Grey software is not black and white
Be careful though
UK resellers selling cheap Microsoft software are not necessarily flogging pirated goods.
Microsoft is currently locked in legal proceedings with two UK businesses regarding the sale of what it says are counterfeit products, and which the resellers say are products acquired legitimately on the grey market.
Matthew Rippon, a litigator specialising in intellectual property and IT at law firm Prettys, explains that a couple simple things that have to be established first: is the product genuine; and has it been marketed to the EEA (European Economic Area) with Microsoft's consent?
Once these points have been verified, then Microsoft's trademark rights are exhausted, which means it has no further control over who brings it to market and at what price. Thus, it is completely possible for resellers to be selling legitimate grey market product.
As Rippon says, the matter is about trademark law, not copyright law. (See Prettys' dissertation of the Tesco vs Levi Strauss ruling.)
So if a local trader gets its hands on software from the EEA cheaper than other resellers, it is entitled to flog it on to consumers at a reduced price without falling foul of trademark law. And it is not pirated or counterfeit.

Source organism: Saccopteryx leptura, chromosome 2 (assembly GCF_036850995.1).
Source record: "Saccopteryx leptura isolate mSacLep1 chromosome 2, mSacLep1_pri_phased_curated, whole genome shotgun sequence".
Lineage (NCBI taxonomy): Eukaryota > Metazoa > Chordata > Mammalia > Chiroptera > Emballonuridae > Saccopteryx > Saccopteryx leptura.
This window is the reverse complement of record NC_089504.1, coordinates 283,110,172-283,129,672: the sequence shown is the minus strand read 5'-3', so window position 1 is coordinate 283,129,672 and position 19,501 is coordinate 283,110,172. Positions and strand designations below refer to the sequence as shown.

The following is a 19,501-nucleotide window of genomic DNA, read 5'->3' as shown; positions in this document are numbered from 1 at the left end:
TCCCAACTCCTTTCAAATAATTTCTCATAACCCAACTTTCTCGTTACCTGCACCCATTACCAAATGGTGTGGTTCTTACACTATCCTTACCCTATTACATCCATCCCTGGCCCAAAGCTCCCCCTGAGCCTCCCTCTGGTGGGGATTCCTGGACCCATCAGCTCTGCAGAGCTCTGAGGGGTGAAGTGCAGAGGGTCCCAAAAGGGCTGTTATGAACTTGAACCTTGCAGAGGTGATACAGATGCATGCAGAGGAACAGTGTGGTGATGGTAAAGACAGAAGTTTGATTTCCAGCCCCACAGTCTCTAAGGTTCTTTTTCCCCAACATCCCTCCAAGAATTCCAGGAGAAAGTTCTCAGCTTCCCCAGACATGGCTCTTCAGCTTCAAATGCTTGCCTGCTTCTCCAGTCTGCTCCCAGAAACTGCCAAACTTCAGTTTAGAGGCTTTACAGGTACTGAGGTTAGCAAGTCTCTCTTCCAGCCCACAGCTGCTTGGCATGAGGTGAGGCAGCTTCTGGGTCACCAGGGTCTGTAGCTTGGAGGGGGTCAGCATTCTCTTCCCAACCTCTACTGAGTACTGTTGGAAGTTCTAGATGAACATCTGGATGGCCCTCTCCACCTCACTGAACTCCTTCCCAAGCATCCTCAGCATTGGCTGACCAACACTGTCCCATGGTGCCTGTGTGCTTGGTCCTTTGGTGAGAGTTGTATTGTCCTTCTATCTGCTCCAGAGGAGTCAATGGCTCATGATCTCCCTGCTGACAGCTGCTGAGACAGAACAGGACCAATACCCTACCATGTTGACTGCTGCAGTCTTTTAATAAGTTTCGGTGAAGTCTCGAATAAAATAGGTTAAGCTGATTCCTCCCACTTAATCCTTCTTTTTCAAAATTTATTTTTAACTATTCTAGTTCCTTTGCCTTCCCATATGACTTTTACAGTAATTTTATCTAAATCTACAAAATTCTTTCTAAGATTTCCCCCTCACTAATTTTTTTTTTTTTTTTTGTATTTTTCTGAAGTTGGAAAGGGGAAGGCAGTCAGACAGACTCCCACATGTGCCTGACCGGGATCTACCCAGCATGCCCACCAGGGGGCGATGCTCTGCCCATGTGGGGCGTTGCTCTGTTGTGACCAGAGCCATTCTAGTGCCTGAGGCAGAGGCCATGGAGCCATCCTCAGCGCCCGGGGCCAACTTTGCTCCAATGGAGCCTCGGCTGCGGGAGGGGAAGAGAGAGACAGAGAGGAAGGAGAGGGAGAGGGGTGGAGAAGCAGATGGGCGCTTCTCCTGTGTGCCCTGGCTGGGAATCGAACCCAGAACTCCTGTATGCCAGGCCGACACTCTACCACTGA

Generally the trademark owner's rights are exhausted when its product is first marketed or put on sale. This is usually when it gets sold to its distributor. The distributor may then sell it off to anyone it chooses. Aside from possible contractual provisions and statutory regulations, the reseller can sell the product anyway it likes (and as profitably as it wants). This is known as the exhaustion of trademark rights.
Julia Phillpot, Microsoft's anti-piracy manager, says that the vast majority of grey market product advertised at cut-price rates is counterfeit, although not all of it is. She says it will be difficult for anyone to get hold of software that is vastly cheaper than what's available on the legitimate channels and warns people to exercise caution when purchasing from non-authorised channels.
Microsoft provides a free product identification service for resellers or consumers wanting to verify if the software they have purchased is legitimate.
Drew Cullen writes We think the Tesco ruling will help Microsoft squeeze grey software from the UK channel. Although MS cannot stop UK resellers buying and selling OEM software sold within Europe, UK resellers are interested in selling English-language versions only. The greatest source is the US.
In the US, Microsoft cannot legally enforce conditions of resale, and in the UK, it cannot legally enforce conditions of resale. But software originally intended for the US has not been marketed within the EEA. As trademark holder, Microsoft can, armed with the Tesco precedent, choke supply into the EU from this source. ®
Prettys dissertation of the Tesco versus Levi Strauss ruling can be found here
US example of trademark law: Quality King Distributors versus L'anza Research International
Tesco versus Levi Strauss - FT Report